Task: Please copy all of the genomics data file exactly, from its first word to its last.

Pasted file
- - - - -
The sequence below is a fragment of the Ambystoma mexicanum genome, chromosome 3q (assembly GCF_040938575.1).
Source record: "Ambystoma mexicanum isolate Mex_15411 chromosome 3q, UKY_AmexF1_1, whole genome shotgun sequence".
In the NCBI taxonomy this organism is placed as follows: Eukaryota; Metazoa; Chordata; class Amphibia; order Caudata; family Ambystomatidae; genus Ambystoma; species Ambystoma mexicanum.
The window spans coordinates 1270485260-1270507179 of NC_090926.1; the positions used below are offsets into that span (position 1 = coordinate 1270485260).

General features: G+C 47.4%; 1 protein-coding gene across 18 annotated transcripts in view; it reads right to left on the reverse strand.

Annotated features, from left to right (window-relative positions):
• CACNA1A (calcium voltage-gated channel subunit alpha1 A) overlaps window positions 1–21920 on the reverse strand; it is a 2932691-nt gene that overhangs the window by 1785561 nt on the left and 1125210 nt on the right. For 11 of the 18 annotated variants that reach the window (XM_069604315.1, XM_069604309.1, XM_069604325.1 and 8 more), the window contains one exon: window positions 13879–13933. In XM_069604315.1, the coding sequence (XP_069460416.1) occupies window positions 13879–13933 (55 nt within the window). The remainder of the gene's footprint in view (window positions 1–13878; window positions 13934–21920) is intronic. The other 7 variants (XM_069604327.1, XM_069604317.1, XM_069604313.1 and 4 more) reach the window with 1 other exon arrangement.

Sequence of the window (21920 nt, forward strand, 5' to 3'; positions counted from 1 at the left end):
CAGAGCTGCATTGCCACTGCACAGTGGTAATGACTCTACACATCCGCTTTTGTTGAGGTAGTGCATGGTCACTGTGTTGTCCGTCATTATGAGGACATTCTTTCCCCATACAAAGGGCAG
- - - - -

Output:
The sequence below is a fragment of the Ambystoma mexicanum genome, chromosome 3q (assembly GCF_040938575.1).
Source record: "Ambystoma mexicanum isolate Mex_15411 chromosome 3q, UKY_AmexF1_1, whole genome shotgun sequence".
In the NCBI taxonomy this organism is placed as follows: Eukaryota; Metazoa; Chordata; class Amphibia; order Caudata; family Ambystomatidae; genus Ambystoma; species Ambystoma mexicanum.
The window spans coordinates 1270485260-1270507179 of NC_090926.1; the positions used below are offsets into that span (position 1 = coordinate 1270485260).

General features: G+C 47.4%; 1 protein-coding gene across 18 annotated transcripts in view; it reads right to left on the reverse strand.

Annotated features, from left to right (window-relative positions):
• CACNA1A (calcium voltage-gated channel subunit alpha1 A) overlaps window positions 1–21920 on the reverse strand; it is a 2932691-nt gene that overhangs the window by 1785561 nt on the left and 1125210 nt on the right. For 11 of the 18 annotated variants that reach the window (XM_069604315.1, XM_069604309.1, XM_069604325.1 and 8 more), the window contains one exon: window positions 13879–13933. In XM_069604315.1, the coding sequence (XP_069460416.1) occupies window positions 13879–13933 (55 nt within the window). The remainder of the gene's footprint in view (window positions 1–13878; window positions 13934–21920) is intronic. The other 7 variants (XM_069604327.1, XM_069604317.1, XM_069604313.1 and 4 more) reach the window with 1 other exon arrangement.

Sequence of the window (21920 nt, forward strand, 5' to 3'; positions counted from 1 at the left end):
CAGAGCTGCATTGCCACTGCACAGTGGTAATGACTCTACACATCCGCTTTTGTTGAGGTAGTGCATGGTCACTGTGTTGTCCGTCATTATGAGGACATTCTTTCCCCATACAAAGGGCAG